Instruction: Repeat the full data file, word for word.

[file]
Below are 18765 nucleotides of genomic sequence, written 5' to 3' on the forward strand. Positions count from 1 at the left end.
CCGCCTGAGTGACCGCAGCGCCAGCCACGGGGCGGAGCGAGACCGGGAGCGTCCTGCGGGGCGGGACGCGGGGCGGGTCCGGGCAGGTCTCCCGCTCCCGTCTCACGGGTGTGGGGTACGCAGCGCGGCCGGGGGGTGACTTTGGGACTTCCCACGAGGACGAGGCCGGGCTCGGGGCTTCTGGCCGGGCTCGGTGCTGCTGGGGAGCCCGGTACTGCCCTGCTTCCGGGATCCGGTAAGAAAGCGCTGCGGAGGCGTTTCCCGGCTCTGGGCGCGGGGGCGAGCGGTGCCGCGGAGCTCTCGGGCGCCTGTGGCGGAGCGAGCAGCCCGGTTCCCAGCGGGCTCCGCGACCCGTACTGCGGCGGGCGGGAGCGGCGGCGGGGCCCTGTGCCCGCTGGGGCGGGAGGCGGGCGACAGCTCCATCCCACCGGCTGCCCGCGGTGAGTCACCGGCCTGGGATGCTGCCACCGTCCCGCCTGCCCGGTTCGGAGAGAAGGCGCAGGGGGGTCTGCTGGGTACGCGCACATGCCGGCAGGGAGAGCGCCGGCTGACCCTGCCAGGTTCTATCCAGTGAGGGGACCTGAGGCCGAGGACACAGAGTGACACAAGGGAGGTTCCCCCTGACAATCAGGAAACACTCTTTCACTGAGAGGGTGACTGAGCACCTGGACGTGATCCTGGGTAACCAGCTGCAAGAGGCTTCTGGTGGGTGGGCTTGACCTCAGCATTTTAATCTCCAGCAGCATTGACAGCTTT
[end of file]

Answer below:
Below are 18765 nucleotides of genomic sequence, written 5' to 3' on the forward strand. Positions count from 1 at the left end.
CCGCCTGAGTGACCGCAGCGCCAGCCACGGGGCGGAGCGAGACCGGGAGCGTCCTGCGGGGCGGGACGCGGGGCGGGTCCGGGCAGGTCTCCCGCTCCCGTCTCACGGGTGTGGGGTACGCAGCGCGGCCGGGGGGTGACTTTGGGACTTCCCACGAGGACGAGGCCGGGCTCGGGGCTTCTGGCCGGGCTCGGTGCTGCTGGGGAGCCCGGTACTGCCCTGCTTCCGGGATCCGGTAAGAAAGCGCTGCGGAGGCGTTTCCCGGCTCTGGGCGCGGGGGCGAGCGGTGCCGCGGAGCTCTCGGGCGCCTGTGGCGGAGCGAGCAGCCCGGTTCCCAGCGGGCTCCGCGACCCGTACTGCGGCGGGCGGGAGCGGCGGCGGGGCCCTGTGCCCGCTGGGGCGGGAGGCGGGCGACAGCTCCATCCCACCGGCTGCCCGCGGTGAGTCACCGGCCTGGGATGCTGCCACCGTCCCGCCTGCCCGGTTCGGAGAGAAGGCGCAGGGGGGTCTGCTGGGTACGCGCACATGCCGGCAGGGAGAGCGCCGGCTGACCCTGCCAGGTTCTATCCAGTGAGGGGACCTGAGGCCGAGGACACAGAGTGACACAAGGGAGGTTCCCCCTGACAATCAGGAAACACTCTTTCACTGAGAGGGTGACTGAGCACCTGGACGTGATCCTGGGTAACCAGCTGCAAGAGGCTTCTGGTGGGTGGGCTTGACCTCAGCATTTTAATCTCCAGCAGCATTGACAGCTTT